As South Africa grapples with an electricity crisis, our Joburg Waste to Energy offset project strives to keep the lights on whilst cleaning up the municipal sites around Johannesburg.
Municipal landfill sites are not only an eyesore, they also pose serious environmental and health hazards by generating huge quantities of methane gas. Methane gas is produced when organic waste – food, garden waste, street sweepings, textiles, wood and paper – is broken down by bacteria that are naturally present in the waste, as well as in the soil that is used to cover the landfill. As a greenhouse gas that is 21 times more harmful to the environment than carbon dioxide, methane can migrate underground and become explosive.
If managed correctly, methane can be captured and destroyed by flaring it. The Joburg Energy to Waste offset project goes a step further by capturing methane from five landfills sites in Johannesburg and turn it into electricity, solving two serious issues that South Africa currently faces.
Five municipal landfill sites around Johannesburg have been developed using the latest technology by energy management company Ener-G Systems. After capturing methane gas, the project converts it into electricity via a network of pipes in the landfill. The gas is pumped in a chimney where it is combusted into harmless emissions. This is the project’s first phase.
The project’s next phase will see the installation of five generators that will channel the gas as fuel for electricity generation. The generators will transfer the energy to the municipal distribution grid.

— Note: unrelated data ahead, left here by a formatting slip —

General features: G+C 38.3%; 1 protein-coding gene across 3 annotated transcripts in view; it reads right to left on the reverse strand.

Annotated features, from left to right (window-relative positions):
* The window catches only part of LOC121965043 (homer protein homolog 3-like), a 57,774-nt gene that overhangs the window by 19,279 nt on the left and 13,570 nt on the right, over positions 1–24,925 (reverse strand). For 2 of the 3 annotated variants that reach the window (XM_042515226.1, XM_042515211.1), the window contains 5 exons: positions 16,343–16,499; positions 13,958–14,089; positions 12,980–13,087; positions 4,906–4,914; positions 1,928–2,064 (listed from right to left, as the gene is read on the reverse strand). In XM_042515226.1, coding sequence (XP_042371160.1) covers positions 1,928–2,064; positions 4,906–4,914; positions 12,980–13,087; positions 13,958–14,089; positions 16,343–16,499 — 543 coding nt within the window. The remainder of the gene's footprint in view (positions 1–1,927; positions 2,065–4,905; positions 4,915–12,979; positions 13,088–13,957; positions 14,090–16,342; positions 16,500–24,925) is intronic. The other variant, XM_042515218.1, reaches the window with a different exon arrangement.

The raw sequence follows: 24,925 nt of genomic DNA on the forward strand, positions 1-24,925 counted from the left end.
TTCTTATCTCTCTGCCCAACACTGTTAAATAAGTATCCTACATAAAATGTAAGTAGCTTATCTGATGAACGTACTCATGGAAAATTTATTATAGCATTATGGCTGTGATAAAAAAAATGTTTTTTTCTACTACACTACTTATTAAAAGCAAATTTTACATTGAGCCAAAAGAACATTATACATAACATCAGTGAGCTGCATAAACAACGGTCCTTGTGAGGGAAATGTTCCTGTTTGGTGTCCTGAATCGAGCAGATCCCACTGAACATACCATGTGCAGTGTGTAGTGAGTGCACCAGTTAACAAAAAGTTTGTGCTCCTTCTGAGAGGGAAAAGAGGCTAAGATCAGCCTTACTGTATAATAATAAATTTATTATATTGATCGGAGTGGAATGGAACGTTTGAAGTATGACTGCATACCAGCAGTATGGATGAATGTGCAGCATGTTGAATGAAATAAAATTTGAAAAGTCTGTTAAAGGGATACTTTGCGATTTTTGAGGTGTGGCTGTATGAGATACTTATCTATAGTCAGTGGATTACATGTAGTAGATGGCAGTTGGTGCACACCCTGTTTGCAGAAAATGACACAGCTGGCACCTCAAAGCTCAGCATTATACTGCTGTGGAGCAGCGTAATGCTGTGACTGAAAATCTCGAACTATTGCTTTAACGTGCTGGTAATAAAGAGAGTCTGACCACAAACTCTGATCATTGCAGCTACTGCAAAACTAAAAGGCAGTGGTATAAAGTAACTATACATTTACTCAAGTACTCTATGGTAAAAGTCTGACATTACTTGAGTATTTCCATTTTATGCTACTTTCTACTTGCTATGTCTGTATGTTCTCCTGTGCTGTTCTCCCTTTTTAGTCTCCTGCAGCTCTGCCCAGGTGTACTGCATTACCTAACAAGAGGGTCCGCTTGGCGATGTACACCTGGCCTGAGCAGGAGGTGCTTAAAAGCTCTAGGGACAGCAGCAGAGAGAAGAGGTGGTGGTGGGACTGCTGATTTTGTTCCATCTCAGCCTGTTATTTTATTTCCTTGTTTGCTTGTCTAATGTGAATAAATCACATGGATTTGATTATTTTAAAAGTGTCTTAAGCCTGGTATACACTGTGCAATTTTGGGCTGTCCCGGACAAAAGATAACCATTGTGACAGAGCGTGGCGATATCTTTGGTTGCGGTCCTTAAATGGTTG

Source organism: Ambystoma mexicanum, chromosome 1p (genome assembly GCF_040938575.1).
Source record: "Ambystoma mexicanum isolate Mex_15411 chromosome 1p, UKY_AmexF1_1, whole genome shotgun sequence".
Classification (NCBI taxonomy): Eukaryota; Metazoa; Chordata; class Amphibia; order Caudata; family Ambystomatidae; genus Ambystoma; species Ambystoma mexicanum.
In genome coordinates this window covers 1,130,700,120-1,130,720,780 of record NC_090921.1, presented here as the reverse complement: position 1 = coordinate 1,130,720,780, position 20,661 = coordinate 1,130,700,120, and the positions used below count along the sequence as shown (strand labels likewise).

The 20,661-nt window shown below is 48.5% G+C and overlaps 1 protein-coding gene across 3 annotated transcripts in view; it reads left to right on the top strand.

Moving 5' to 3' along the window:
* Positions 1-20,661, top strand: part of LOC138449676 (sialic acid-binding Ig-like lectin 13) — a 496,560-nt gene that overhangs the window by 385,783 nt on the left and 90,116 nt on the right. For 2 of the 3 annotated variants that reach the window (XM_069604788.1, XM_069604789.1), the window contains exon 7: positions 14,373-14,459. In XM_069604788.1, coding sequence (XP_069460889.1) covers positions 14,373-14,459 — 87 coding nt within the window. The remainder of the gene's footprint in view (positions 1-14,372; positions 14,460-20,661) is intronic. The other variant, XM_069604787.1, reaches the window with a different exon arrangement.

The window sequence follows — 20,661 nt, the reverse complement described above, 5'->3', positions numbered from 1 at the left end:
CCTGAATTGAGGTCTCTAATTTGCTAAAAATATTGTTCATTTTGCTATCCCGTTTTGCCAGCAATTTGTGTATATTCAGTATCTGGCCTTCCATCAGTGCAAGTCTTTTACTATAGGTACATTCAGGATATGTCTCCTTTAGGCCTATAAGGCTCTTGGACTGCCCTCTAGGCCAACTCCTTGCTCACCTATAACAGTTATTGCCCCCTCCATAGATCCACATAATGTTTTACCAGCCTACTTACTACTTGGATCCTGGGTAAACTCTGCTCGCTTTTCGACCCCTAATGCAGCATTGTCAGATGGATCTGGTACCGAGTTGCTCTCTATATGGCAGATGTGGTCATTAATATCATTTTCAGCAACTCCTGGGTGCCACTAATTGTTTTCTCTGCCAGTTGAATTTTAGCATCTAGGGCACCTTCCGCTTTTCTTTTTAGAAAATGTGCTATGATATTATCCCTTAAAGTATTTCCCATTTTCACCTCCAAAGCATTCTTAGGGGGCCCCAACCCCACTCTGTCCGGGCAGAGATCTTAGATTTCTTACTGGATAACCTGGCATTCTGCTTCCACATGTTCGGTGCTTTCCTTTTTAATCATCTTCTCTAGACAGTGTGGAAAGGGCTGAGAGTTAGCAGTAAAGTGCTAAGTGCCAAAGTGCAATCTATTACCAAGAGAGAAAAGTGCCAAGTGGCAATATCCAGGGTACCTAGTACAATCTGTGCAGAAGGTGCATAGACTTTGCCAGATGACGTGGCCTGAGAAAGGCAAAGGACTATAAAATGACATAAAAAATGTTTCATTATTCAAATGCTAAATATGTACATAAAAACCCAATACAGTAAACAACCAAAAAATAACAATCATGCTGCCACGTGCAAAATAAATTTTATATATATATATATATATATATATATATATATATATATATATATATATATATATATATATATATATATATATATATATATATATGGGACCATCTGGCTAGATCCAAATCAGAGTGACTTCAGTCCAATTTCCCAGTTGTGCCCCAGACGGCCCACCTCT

When completed, the project will produce 19MW of electricity – enough to power 16,500 medium-sized houses. This will make it the biggest landfill waste-to-energy project in South Africa.
This project is registered under the Clean Development Mechanism, allowing companies to credibly offset their carbon footprint to make a sustainable environmental impact. The Joburg Waste to Energy Project is measured and monitored by internal and external researchers and audited by independent auditors as required by the Clean Development Mechanism (CDM) guidelines.
The project contributes towards solving South Africa’s electricity crisis by eventually providing power for up to 16,000 homes
Five major landfill sites around Joburg are covered making them cleaner, safer and reducing the risk of methane explosions
Increase in employment opportunities as local contractors and labourers were required for construction, as well as long-term staff contracted to operate and maintain the system.
Did you know?
The Certified Emission Reductions (CERs) generated by the Joburg Waste to Energy Project are eligible for use under the South African carbon tax, providing companies the opportunity to reduce their carbon tax bill.